Topics: Modern Physics, Quantum Mechanics, Theoretical Physics
Quantum mechanics, the theory that describes the physics of the universe at very small scales, is notorious for defying common sense. Consider, for instance, the way that standard interpretations of the theory suggest change occurs in the quantum turf: shifts from one state to another supposedly happen unpredictably and instantaneously. Put another way, if events in our familiar world unfolded similarly to those within atoms, we would expect to routinely see batter becoming a fully baked cake without passing through any intermediate steps. Everyday experience, of course, tells us this is not the case, but for the less accessible microscopic realm, the true nature of such “quantum jumps” has been a major unsolved problem in physics.
In recent decades, however, technological advancements have allowed physicists to probe the issue more closely in carefully arranged laboratory settings. The most fundamental breakthrough arguably came in 1986, when researchers for the first time experimentally verified that quantum jumps are actual physical events that can be observed and studied. Ever since, steady technical progress has opened deeper vistas upon the mysterious phenomenon. Notably, an experiment published in 2019 overturned the traditional view of quantum jumps by demonstrating that they move predictably and gradually once they start—and can even be stopped midway.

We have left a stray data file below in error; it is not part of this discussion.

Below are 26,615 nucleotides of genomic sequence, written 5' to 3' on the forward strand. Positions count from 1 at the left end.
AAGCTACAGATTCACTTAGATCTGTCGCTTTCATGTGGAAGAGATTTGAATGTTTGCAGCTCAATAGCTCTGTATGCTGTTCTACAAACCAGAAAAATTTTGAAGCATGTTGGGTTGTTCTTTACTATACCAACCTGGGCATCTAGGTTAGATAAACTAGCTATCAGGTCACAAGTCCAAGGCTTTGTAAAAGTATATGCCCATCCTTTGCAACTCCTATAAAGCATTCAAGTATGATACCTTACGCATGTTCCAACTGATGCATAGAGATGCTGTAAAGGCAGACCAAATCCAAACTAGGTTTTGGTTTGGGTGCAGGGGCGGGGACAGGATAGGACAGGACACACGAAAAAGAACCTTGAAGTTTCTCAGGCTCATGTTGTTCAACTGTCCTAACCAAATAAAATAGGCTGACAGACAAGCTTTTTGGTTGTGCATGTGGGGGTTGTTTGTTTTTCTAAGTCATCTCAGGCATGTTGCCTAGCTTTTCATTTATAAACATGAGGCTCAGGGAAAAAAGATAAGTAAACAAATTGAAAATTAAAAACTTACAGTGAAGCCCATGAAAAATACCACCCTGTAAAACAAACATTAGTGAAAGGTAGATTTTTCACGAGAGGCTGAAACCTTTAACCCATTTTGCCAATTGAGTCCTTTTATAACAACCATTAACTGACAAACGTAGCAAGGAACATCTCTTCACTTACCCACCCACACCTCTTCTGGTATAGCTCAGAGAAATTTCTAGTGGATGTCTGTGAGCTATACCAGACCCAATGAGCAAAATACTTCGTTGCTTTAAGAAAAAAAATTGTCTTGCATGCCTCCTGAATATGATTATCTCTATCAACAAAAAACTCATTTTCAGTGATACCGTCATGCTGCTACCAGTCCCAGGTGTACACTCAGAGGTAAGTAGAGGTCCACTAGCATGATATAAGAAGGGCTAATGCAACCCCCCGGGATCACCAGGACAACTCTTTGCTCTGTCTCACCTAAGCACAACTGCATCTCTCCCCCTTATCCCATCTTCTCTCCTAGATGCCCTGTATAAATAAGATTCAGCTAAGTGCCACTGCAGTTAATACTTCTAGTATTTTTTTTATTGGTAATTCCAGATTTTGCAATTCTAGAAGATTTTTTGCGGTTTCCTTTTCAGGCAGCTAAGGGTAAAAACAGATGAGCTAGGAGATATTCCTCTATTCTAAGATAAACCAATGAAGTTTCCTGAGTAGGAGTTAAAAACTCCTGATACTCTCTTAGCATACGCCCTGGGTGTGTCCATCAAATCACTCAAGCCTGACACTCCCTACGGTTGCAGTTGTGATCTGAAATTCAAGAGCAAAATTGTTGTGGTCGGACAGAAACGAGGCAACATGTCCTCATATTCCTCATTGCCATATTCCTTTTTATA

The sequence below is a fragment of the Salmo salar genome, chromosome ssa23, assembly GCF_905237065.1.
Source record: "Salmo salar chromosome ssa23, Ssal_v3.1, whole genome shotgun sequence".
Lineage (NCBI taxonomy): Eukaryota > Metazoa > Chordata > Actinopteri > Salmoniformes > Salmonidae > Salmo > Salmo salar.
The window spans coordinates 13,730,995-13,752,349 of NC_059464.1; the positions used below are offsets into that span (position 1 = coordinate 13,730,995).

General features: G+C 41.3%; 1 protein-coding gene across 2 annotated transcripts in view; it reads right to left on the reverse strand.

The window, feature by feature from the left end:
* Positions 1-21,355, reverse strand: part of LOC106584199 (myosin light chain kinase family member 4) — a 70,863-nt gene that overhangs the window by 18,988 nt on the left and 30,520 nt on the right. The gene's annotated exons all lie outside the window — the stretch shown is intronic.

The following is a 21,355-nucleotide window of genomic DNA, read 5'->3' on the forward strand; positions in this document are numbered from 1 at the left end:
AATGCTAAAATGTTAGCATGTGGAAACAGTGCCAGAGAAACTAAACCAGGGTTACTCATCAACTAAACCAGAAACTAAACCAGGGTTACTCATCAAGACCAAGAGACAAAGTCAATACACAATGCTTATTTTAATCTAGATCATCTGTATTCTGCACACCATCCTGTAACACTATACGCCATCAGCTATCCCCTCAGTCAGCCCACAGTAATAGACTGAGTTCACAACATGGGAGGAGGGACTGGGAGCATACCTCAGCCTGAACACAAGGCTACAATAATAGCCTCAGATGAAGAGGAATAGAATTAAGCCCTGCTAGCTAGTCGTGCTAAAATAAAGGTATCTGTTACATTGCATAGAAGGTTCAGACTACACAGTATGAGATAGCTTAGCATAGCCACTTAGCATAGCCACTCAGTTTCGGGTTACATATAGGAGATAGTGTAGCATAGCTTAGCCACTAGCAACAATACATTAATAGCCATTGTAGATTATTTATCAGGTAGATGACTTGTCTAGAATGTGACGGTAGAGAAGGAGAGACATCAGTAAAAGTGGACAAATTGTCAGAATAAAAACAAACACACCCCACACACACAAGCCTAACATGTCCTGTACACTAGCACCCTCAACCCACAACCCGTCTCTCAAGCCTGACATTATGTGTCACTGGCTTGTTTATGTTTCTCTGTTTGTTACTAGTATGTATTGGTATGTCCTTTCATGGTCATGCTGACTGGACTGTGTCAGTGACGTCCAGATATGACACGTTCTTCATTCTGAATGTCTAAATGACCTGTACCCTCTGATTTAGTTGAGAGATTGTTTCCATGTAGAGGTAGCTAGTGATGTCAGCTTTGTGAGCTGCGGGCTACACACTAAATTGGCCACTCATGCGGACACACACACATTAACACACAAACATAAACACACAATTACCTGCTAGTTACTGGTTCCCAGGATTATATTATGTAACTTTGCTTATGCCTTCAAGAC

That experiment, performed at Yale University, used a setup that let the researchers monitor the transitions with minimal intrusion. Each jump took place between two energy values of a superconducting qubit, a tiny circuit built to mimic the properties of atoms. The research team used measurements of “side activity” taking place in the circuit when the system had the lower energy. This is a bit like knowing which show is playing on a television in another room by only listening for certain key words. This indirect probe evaded one of the top concerns in quantum experiments—namely, how to avoid influencing the very system that one is observing. Known as “clicks” (from the sound that old Geiger counters made when detecting radioactivity), these measurements revealed an important property: jumps to the higher energy were always preceded by a halt in the “key words,” a pause in the side activity. This eventually permitted the team to predict the jumps’ unfolding and even to stop them at will.
New Views of Quantum Jumps Challenge Core Tenets of Physics, Eleni Petrakou, Scientific American